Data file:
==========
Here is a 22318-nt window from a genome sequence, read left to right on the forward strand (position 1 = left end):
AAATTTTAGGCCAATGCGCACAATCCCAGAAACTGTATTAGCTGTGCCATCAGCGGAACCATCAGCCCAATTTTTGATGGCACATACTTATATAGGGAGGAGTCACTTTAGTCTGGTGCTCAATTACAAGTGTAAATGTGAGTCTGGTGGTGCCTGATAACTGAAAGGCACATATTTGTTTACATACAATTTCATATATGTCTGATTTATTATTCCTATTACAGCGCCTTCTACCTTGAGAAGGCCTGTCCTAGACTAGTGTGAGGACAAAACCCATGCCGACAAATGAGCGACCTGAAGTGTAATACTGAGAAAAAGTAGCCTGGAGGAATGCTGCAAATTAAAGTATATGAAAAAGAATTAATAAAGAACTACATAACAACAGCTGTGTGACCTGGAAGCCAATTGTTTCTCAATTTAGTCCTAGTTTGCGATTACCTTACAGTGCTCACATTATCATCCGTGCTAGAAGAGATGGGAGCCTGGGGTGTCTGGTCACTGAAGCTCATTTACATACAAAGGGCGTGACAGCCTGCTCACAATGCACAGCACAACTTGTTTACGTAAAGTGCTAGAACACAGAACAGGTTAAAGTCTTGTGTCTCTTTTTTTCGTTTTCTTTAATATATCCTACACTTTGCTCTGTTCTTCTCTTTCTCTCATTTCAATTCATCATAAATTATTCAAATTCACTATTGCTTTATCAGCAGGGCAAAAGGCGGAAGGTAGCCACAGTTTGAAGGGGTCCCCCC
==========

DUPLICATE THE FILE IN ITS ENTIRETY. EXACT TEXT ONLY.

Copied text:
Here is a 22318-nt window from a genome sequence, read left to right on the forward strand (position 1 = left end):
AAATTTTAGGCCAATGCGCACAATCCCAGAAACTGTATTAGCTGTGCCATCAGCGGAACCATCAGCCCAATTTTTGATGGCACATACTTATATAGGGAGGAGTCACTTTAGTCTGGTGCTCAATTACAAGTGTAAATGTGAGTCTGGTGGTGCCTGATAACTGAAAGGCACATATTTGTTTACATACAATTTCATATATGTCTGATTTATTATTCCTATTACAGCGCCTTCTACCTTGAGAAGGCCTGTCCTAGACTAGTGTGAGGACAAAACCCATGCCGACAAATGAGCGACCTGAAGTGTAATACTGAGAAAAAGTAGCCTGGAGGAATGCTGCAAATTAAAGTATATGAAAAAGAATTAATAAAGAACTACATAACAACAGCTGTGTGACCTGGAAGCCAATTGTTTCTCAATTTAGTCCTAGTTTGCGATTACCTTACAGTGCTCACATTATCATCCGTGCTAGAAGAGATGGGAGCCTGGGGTGTCTGGTCACTGAAGCTCATTTACATACAAAGGGCGTGACAGCCTGCTCACAATGCACAGCACAACTTGTTTACGTAAAGTGCTAGAACACAGAACAGGTTAAAGTCTTGTGTCTCTTTTTTTCGTTTTCTTTAATATATCCTACACTTTGCTCTGTTCTTCTCTTTCTCTCATTTCAATTCATCATAAATTATTCAAATTCACTATTGCTTTATCAGCAGGGCAAAAGGCGGAAGGTAGCCACAGTTTGAAGGGGTCCCCCC